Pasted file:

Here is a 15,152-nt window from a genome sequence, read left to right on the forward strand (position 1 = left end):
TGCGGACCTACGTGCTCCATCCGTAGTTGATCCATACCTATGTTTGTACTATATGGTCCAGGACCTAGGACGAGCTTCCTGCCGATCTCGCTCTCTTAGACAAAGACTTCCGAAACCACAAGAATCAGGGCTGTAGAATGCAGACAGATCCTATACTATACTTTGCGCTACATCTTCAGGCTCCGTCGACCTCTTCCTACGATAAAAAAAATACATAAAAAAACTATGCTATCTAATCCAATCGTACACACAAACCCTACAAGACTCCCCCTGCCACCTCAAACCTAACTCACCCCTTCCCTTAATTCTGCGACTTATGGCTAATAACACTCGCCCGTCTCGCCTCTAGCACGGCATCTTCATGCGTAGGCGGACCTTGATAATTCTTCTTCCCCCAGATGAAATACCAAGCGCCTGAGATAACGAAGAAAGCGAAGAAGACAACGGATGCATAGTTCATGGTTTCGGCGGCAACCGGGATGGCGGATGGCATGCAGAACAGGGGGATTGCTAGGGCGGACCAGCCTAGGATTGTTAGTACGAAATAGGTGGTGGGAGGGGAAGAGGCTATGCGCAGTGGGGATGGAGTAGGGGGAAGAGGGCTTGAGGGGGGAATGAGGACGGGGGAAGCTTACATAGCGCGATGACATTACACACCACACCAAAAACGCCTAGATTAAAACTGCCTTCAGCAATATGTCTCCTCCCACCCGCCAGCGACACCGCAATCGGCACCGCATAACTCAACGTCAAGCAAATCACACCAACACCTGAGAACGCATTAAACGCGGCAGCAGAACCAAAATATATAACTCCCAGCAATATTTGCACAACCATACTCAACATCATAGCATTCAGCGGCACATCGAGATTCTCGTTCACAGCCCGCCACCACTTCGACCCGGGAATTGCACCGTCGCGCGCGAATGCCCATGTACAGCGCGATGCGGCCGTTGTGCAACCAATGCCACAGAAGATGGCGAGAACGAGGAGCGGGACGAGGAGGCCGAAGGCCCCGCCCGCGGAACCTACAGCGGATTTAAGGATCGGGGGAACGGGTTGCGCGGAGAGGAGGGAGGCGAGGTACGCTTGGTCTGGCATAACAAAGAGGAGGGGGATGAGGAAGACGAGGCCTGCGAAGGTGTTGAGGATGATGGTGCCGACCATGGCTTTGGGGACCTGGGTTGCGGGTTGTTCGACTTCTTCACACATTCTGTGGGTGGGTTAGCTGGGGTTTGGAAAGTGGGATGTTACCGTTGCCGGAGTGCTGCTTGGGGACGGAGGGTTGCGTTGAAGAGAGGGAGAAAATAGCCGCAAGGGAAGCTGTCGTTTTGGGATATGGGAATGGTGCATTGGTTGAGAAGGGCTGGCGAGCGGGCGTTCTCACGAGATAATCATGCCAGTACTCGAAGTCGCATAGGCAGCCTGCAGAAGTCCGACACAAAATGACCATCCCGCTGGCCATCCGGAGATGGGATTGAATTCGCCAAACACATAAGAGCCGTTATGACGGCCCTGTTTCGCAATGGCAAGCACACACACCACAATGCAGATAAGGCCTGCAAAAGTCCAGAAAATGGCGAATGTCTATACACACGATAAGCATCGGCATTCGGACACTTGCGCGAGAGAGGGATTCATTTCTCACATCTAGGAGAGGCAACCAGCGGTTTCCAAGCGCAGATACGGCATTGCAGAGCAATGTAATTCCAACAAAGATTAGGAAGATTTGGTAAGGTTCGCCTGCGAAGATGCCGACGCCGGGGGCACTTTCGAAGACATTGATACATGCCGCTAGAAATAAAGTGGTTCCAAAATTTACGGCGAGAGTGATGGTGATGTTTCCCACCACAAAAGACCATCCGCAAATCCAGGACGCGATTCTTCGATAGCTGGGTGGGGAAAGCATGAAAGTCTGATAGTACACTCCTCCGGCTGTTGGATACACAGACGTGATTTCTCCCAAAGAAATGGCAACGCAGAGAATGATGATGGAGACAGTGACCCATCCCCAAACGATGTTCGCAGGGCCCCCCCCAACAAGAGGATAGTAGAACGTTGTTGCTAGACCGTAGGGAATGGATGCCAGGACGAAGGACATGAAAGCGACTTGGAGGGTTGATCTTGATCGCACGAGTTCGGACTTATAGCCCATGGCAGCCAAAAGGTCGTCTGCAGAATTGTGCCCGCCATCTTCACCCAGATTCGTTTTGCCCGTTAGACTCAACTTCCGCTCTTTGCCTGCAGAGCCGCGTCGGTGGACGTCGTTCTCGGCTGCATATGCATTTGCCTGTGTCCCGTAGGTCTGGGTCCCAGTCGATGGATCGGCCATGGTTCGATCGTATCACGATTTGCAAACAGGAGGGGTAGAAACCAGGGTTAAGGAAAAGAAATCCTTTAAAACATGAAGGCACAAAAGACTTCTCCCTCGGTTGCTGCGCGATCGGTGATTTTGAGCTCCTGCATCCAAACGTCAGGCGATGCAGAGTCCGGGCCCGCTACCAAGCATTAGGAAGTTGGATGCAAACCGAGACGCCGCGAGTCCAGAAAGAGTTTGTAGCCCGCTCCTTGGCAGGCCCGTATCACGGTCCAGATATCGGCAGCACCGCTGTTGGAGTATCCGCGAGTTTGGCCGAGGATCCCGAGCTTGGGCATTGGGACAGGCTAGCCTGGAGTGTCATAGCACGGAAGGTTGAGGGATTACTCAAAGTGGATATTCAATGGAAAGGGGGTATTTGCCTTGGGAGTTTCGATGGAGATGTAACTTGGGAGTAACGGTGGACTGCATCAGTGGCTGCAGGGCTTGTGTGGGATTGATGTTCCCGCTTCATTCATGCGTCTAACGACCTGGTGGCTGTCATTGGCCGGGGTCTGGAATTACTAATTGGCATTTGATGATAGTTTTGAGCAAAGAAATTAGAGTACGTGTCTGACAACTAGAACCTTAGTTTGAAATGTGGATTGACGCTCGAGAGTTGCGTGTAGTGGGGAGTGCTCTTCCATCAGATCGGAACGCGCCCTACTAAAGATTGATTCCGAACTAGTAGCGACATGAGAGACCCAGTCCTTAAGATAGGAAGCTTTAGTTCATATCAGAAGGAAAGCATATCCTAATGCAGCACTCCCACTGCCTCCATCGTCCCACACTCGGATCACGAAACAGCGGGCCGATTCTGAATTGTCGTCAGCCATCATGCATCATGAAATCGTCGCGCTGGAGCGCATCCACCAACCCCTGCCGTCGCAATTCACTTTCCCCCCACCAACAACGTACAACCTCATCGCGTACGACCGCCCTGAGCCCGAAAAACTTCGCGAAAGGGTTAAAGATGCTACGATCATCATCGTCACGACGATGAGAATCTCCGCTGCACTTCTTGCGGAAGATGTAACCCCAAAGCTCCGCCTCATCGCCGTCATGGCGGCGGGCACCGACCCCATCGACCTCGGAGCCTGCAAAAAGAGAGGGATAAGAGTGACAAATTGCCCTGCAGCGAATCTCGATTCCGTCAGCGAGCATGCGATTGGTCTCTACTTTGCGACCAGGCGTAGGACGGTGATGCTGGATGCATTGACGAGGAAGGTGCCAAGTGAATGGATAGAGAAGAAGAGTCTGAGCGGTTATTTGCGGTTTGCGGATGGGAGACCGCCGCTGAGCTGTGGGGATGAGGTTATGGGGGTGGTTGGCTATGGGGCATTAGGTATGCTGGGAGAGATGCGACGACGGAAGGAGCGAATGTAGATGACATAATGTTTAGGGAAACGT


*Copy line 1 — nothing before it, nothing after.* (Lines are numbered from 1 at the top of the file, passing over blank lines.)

Here is a 15,152-nt window from a genome sequence, read left to right on the forward strand (position 1 = left end):